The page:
1. Last Wednesday, she woke up feeling numbness in her toes. She still went ahead with her duties. Through the weekend, she felt a tingling sensation climbing up her legs. By Monday, she was still able to drive to work. However, when she got there, her blood pressure shot to 160/100, and she passed out. One of her colleagues took her to the Infirmary, where she was given medicine to lower her blood pressure. But when the doctors noted her mild paralysis, they concluded she must have had a stroke. So her parents rushed her to the hospital for tests.

2. After the battery of tests and the CT scan Rachel was scheduled for an MRI. Early this morning the results of the CT scan came in and they discovered that her brain was undamaged - ergo she NEVER had a stroke at all. And best of all, there was NO brain damage. So when the neurologist interviewed her and she told him of the sequence of events leading to the hospitalization, he diagnosed her as having Guillain-Barre Syndrome (GBS).

Rachel was aware of GBS, because she had had one male student who suffered from it last year. One day while standing at the bus stop, he just collapsed, his legs buckling beneath him. He missed two months of classes, and when he came back, he was just barely able to walk. He reported to the class his experiences with GBS, so when the neurologist made his diagnosis, Rachel was able to grasp what was happening to her.

But Rachel's mom still doesn't understand what GBS is, or whether people are able to recover. I told her about the GBS Support Group, and the accounts I'd read. Rachel said, "If I'd really had a stroke, my brain would be permanently damaged. At least the doctor said, with GBS, there's a beginning and an end." According to the GBS site, the condition clears up of its own accord, only you can't predict when. My guess is, with the immunoglobulin treatment and the physiotherapy, Rachel actually has a chance of recovering most of her motor functions any time within six months. Rachel probably wouldn't be able to go on mountain hikes but at least she'd be able to walk short distances unaided, or even be able to drive again with a companion. The possibility that the quality of her life can still improve is what counts.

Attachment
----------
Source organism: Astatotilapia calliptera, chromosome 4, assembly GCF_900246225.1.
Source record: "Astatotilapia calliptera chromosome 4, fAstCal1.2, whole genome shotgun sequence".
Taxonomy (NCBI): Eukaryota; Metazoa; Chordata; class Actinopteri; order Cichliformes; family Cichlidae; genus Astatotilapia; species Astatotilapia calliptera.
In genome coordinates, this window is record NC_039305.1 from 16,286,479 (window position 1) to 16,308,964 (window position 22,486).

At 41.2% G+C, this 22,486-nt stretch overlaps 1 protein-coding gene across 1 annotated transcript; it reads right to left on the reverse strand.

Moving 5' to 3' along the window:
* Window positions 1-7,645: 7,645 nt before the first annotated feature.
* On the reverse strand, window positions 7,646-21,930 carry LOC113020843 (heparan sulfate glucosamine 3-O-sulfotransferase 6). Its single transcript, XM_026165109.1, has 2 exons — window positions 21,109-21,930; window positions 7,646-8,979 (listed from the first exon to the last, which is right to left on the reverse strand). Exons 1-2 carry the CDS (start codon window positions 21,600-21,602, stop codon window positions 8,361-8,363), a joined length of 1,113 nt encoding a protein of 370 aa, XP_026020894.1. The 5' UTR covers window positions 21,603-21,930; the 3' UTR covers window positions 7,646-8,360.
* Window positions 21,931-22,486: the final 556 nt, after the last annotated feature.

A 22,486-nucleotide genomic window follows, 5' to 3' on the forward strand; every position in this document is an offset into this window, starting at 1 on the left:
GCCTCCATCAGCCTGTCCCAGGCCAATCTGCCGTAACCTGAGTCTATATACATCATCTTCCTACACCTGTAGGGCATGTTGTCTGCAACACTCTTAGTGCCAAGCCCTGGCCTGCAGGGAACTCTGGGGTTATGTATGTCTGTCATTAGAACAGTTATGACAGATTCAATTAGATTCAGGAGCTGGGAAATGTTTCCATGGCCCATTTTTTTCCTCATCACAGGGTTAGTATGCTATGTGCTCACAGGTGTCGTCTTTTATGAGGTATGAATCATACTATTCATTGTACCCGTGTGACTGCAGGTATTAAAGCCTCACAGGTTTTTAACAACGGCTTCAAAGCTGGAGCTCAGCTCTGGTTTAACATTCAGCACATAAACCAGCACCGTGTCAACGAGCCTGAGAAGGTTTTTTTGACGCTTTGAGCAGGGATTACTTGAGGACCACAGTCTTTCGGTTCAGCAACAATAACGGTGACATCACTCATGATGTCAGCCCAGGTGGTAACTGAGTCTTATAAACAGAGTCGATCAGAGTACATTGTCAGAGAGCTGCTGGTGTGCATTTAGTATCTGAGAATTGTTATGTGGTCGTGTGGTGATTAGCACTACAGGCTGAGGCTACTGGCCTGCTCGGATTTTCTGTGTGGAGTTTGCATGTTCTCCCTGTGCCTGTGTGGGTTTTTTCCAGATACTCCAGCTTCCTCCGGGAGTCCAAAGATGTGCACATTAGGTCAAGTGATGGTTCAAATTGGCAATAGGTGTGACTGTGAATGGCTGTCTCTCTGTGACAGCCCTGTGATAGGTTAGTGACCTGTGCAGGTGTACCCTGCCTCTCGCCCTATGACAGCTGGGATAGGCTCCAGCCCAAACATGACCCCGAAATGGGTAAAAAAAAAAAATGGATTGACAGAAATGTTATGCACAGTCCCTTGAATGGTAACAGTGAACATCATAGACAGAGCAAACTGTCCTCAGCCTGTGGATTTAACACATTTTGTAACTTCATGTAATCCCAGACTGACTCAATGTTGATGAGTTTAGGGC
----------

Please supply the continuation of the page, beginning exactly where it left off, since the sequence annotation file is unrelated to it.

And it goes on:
The duration of the hospital stay, the cost of physiotherapy, and most of all, the cost of the immunoglobulin medicine worries her mom. Rachel asked me if I could ask all our friends to help raise funds for the medicine. I was shocked when her mom mentioned the cost of treatment. It's estimated that a GBS patient needs 5 vials of immunoglobulin a day for 7 days. However, the premier brand of immunoglobulin costs something like PhP 13,000 PER VIAL. If you calculate it, that's the amount you spend on a CAR. So Rachel's mom told me that she asked around for a cheaper alternative that was just as effective. She found one being supplied by a company somewhere in Manila, that was priced at PhP 5,100 per vial. The 35 vials Rachel needs for the treatment will then cost just under PhP 200,000 (less than half the other total, but still a hefty expense). So I said if they could get me the name of the cheaper alternative I could try to source it in the US and ask some relatives to bring them early next year when they come for our family reunion. Or we could ask our high school batchmates in the US to sponsor vials for the treatment. Or we could write to charity organizations abroad for help. Anyhow, I said I'd ask our other friend Francine to help me write some letters. We'll try to set up a bank account for donations as soon as possible.

If, after reading this, you'd like to help in any way, please send us an email or leave a comment below. We'd really appreciate it.